(Also, could that be ended in philosophical discussions? So and so “ignores” or “neglects” x, y, or z issue? How do you know what I’m reading before I decide to concentrate on something else, and perhaps for good reason?)

I’ll see you a Harman and Raise you a Morton

On trumpery… I’ll say this: I think, say, “being-in-the-world” isn’t trumpery (it’s out apriori-ism) since it at least adds something (and how, I guess). The worst is repeating a truism that you don’t understand: that’s metaphysics of presence, that’s ontotheology, that’s vitalism, that’s reification, that’s commodification, and on and on, all with the adjective just. You’ll find that the word “tradition” comes in as adjective that means “bad” or “what I’m not arguing,” though it’s not always clear anyone was stupid enough to have that the strawman view you present anyway.

Also, this usually is introduced by telling the reader or whomever some obvious point that people have somehow never understood (time is not the clock!) and that somehow you are radical in proposing.

Bennett Podcast

I was searching to add her book to a course and found this instead, a podcast of a talk on Whitman and the sun.

Jane Bennett – Walt Whitman’s Solar Judgment

In the 1855 Preface to Leaves of Grass, Whitman attributes to the poet this remarkable talent: he has learned how to judge “not as the judge judges but as the sun falling around a helpless thing.” To judge as the sun falls: my goal is to examine the techniques — literary, grammatical, conceptual — that Whitman uses to cultivate this queer, even oxymoronic, practice. I suggest that Whitman’s “solar” judging helps to induce a special kind of auditory perception: the ability to detect the voice of “inanimate” things, a voice that announces the role that such things have played in the particular political actions or events to which one is called upon to judge. Thus Whitman’s claim that poets can take on the posture of falling sunlight is linked to his materialism, or the way he conceives of materiality as a living force.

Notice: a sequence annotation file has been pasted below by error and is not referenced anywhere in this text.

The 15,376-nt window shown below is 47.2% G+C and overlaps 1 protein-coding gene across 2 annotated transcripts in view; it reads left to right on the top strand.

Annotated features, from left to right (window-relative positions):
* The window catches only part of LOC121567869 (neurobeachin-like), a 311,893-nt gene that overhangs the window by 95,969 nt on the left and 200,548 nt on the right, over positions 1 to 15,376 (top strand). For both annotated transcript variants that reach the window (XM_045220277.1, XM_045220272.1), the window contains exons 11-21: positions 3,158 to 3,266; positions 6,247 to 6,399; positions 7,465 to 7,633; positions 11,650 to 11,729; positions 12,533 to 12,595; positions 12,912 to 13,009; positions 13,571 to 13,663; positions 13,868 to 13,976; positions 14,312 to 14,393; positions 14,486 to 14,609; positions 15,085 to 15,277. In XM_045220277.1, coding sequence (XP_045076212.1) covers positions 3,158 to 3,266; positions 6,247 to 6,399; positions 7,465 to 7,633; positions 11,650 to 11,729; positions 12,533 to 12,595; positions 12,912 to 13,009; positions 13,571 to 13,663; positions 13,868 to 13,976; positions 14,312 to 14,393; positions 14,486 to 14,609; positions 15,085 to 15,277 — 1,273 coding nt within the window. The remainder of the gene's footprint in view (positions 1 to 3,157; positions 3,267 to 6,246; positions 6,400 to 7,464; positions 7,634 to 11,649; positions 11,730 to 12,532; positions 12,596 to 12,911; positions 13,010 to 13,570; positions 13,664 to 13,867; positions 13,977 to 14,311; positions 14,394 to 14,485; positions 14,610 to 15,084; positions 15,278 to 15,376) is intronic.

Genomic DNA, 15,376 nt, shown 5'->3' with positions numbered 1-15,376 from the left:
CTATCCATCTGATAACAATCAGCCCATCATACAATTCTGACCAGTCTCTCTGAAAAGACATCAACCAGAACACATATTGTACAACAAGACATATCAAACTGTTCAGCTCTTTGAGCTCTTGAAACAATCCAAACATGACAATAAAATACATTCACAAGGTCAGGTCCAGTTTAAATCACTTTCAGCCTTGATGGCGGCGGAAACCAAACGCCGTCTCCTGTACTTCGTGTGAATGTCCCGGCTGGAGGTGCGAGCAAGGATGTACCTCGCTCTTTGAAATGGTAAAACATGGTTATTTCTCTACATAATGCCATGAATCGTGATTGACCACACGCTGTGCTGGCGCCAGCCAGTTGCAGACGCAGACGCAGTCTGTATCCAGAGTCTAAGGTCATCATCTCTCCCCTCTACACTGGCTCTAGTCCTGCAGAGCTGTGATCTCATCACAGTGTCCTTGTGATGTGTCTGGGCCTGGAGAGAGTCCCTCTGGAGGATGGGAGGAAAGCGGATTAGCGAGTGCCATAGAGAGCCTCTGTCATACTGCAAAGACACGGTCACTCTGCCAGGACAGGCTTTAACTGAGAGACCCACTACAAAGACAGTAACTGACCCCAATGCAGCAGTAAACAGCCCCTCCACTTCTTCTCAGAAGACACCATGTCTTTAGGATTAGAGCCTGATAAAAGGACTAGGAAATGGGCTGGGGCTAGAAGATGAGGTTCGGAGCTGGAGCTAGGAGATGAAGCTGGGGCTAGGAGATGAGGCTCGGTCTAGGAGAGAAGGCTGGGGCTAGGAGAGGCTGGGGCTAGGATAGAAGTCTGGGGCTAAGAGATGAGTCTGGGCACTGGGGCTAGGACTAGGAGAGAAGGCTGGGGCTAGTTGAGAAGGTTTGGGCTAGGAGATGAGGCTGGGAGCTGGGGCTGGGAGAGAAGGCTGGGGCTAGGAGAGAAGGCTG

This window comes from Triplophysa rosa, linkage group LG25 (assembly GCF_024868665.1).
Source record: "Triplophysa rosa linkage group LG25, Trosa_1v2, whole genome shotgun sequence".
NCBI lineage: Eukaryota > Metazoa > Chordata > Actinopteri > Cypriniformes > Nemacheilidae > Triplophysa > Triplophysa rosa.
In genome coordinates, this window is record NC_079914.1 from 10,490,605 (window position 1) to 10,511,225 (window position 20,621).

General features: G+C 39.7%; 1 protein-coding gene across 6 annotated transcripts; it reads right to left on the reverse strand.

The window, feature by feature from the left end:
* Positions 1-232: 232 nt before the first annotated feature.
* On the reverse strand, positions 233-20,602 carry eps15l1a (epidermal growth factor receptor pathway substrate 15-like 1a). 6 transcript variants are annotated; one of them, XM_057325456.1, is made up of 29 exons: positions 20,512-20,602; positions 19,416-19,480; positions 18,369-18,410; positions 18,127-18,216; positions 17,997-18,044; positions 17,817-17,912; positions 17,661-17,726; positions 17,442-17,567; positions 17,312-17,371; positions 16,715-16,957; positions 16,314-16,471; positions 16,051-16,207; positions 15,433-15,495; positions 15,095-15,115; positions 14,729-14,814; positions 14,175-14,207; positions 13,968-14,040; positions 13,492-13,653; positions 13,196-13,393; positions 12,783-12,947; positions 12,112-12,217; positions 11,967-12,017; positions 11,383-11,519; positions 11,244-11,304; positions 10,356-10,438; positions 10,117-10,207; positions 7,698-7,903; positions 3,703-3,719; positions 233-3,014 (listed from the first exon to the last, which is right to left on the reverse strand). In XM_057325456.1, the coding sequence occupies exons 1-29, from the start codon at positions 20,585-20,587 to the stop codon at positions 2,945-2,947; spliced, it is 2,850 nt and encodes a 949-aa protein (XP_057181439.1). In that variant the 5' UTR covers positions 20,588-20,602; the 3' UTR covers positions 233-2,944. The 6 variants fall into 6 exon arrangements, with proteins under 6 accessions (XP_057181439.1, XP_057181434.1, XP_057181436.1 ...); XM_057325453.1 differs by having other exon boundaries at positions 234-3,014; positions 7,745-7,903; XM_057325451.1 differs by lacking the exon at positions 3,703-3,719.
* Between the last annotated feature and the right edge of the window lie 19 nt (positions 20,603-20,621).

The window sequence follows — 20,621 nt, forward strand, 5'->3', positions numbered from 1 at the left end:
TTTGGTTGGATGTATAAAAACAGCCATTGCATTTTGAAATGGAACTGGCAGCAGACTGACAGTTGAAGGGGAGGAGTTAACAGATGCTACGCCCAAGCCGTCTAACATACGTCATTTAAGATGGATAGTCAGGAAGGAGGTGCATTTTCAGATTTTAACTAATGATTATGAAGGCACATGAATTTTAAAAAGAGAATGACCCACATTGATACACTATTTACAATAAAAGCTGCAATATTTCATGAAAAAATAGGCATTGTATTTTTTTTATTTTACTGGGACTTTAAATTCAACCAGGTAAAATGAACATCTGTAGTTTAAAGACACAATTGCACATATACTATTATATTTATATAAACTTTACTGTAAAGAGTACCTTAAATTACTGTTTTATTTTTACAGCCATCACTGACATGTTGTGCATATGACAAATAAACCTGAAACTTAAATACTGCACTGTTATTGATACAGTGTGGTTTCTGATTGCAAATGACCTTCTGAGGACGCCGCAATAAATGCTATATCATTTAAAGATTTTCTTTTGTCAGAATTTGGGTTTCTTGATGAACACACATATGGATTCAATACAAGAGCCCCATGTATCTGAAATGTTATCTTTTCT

One day I’ll have to catalog the use of the sun in terms of “realist” discourses going back to Plato through to Meillassoux…

Assange on himself…

Ok, when’s the movie going to get made on this guy?

Assange: We all only live once. So we are obligated to make good use of the time that we have, and to do something that is meaningful and satisfying. This is something that I find meaningful and satisfying. That is my temperament. I enjoy creating systems on a grand scale, and I enjoy helping people who are vulnerable. And I enjoy crushing bastards. So it is enjoyable work.

He even comes with his own tag line…